No, not the Visible Woman, which was one of my favorite educational toys in the 60s. Though she is most revealing, I am talking about Invisible Women.
|New England Marriages.jpg|
Let’s look at a page of Clarence A. Torrey’s “New England Marriages Prior to 1700.” This genealogists’ reference lists names and marriage dates for men and women who wed in New England, or before they crossed the Atlantic. These couples fill 848 closely-spaced pages.
I conducted an experiment, using page 443 for a (hopefully) typical example. On that page we find 56 New England men who were wed to 46 women between 1620 and 1700. If you wonder why there were 56 men and 46 women, I counted second and third marriages. Of those 56 men, only one first name is questioned.
As for those 46 women, 33 were identified by their first and surnames (3 surnames are questionable). 9 are known by their first name only. The final 4 women’s names are completely unknown. So, on that page of his master work, Torrey could fully identify 98% of the men, but only 77% of their wives. About 17% of the women are known by their given names only, and nearly 9% are completely unidentified. Why such a difference?
Wives might be found in church records - if those books survived four centuries to be read by genealogists. Women were mentioned in wills, but few left wills of their own. Their names might be entered on their babies’ birth records, but often it was just the father’s. If the family was affluent enough, you might find a gravestone.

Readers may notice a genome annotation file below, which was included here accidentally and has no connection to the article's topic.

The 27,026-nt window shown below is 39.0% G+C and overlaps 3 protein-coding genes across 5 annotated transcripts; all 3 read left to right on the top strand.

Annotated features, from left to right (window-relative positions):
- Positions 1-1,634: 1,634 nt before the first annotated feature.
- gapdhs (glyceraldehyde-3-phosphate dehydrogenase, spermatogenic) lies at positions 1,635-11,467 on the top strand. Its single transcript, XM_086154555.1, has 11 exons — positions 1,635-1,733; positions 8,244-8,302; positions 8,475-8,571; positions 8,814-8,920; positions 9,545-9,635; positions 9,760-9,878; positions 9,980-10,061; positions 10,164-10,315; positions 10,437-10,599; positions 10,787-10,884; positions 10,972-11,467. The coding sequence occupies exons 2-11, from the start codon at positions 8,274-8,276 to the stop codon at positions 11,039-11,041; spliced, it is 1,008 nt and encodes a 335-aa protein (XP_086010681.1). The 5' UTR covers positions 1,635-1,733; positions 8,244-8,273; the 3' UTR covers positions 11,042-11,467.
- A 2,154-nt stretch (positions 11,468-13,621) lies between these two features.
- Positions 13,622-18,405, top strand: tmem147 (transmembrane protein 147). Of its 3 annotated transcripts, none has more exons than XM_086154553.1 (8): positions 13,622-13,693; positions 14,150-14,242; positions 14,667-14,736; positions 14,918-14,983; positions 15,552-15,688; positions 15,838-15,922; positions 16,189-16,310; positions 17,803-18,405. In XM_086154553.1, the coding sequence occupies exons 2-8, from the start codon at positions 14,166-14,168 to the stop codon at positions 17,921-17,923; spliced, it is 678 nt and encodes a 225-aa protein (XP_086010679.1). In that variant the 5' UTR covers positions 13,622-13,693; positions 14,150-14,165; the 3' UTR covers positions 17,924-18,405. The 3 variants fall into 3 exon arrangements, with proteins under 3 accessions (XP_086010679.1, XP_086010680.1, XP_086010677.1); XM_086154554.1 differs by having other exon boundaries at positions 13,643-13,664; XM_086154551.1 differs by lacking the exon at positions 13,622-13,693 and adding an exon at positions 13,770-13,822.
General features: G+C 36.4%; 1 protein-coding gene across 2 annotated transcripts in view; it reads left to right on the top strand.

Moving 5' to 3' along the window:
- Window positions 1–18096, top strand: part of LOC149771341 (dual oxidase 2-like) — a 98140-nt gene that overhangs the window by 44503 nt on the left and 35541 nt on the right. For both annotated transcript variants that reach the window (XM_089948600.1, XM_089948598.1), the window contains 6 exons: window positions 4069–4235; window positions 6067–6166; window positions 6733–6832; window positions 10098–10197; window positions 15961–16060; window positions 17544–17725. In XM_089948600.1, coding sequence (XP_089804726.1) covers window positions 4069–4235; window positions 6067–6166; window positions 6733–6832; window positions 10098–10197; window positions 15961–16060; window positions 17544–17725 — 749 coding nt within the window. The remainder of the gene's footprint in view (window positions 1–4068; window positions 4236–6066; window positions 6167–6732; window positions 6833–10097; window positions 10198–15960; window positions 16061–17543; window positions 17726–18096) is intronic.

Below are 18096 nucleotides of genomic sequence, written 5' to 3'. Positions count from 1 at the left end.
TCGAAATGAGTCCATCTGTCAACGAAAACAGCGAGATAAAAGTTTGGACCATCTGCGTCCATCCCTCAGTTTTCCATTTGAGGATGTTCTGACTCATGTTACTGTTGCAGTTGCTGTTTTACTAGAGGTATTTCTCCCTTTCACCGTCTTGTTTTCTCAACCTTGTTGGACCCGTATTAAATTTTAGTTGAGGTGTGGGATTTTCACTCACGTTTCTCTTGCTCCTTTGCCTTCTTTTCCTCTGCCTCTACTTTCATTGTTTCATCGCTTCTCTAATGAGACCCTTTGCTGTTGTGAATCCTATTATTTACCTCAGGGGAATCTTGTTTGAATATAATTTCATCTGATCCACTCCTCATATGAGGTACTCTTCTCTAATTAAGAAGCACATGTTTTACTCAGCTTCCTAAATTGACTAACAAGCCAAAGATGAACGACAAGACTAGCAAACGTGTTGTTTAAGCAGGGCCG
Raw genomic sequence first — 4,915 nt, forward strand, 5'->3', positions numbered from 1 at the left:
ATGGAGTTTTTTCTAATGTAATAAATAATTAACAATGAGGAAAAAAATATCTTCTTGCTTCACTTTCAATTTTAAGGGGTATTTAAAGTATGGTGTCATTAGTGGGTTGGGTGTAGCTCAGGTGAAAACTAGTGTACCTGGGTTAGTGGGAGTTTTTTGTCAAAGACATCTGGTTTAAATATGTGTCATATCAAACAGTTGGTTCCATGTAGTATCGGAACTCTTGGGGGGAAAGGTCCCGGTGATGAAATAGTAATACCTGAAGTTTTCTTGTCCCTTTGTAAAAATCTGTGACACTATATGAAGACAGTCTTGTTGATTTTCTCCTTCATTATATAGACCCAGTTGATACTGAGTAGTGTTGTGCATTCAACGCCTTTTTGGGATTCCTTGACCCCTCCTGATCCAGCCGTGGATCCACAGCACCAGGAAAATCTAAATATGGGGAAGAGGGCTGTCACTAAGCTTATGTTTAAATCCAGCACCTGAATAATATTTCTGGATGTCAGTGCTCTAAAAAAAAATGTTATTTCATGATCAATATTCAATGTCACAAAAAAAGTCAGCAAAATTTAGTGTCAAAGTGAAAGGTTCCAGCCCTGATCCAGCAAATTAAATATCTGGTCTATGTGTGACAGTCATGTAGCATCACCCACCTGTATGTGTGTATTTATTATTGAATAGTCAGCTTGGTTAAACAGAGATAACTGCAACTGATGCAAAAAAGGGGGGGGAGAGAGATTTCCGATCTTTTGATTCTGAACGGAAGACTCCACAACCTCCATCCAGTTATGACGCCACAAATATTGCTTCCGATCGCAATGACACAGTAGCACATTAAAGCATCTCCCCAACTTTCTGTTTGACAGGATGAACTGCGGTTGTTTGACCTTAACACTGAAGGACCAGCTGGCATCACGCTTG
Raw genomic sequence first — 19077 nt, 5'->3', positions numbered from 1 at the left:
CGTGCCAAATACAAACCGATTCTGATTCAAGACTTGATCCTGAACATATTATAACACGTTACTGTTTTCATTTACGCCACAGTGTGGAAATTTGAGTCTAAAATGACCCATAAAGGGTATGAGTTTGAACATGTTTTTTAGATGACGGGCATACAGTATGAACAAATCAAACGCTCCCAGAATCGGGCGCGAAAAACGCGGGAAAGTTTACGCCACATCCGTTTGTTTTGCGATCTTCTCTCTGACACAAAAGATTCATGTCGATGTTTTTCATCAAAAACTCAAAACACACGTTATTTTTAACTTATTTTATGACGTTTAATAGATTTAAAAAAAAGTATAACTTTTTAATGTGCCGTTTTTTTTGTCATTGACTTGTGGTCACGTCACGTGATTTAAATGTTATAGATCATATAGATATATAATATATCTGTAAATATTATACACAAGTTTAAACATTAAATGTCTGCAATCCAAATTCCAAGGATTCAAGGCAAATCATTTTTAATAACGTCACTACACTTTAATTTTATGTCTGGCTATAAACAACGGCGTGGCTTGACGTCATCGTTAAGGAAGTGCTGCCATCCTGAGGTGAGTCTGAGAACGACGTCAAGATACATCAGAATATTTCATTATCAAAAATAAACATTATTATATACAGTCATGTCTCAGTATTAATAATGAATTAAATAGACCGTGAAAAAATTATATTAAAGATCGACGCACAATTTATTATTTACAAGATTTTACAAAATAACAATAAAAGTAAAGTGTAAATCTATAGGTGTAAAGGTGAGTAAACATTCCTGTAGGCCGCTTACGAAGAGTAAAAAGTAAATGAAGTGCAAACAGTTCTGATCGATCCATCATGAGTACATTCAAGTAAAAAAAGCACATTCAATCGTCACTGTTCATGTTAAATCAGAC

Vital records were kept in many New England towns from the start. Combined with church and probate records, they provide genealogists and historians with names and dates for births, marriages, and deaths of most of the women on page 443 of Torrey. Many of New England’s precious records have survived.
Some towns weren’t so lucky. Newport, Rhode Island, watched its vital records, deeds to land, and probate records sail away in British hands during the Revolutionary War. Those records were returned to Newport years later, soaked and illegible after they were accidentally sunk in New York City’s harbor.
Consequently, many of Newport’s pre-Revolutionary women simply disappeared. In the Rhode Island Genealogical Dictionary by John O. Austin, I examined 56 Newport men who were known to have married 63 women. (I have no doubt that many of them made second and third marriages which were lost along with Newport’s records)
52 of those women’s first names have been found, but surnames of only 17 are known. Therefore, only 27% of those 63 women can be traced to their parents by today’s genealogists. Sadly, 11 of those 63 wives are completely unknown. Nearly 20% of our pre-Revolutionary ancestresses from Newport are lost.
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That is how some women become invisible in colonial New England. How do they become visible beyond mere vital statistics? That is another story, and will be my one of my next topics.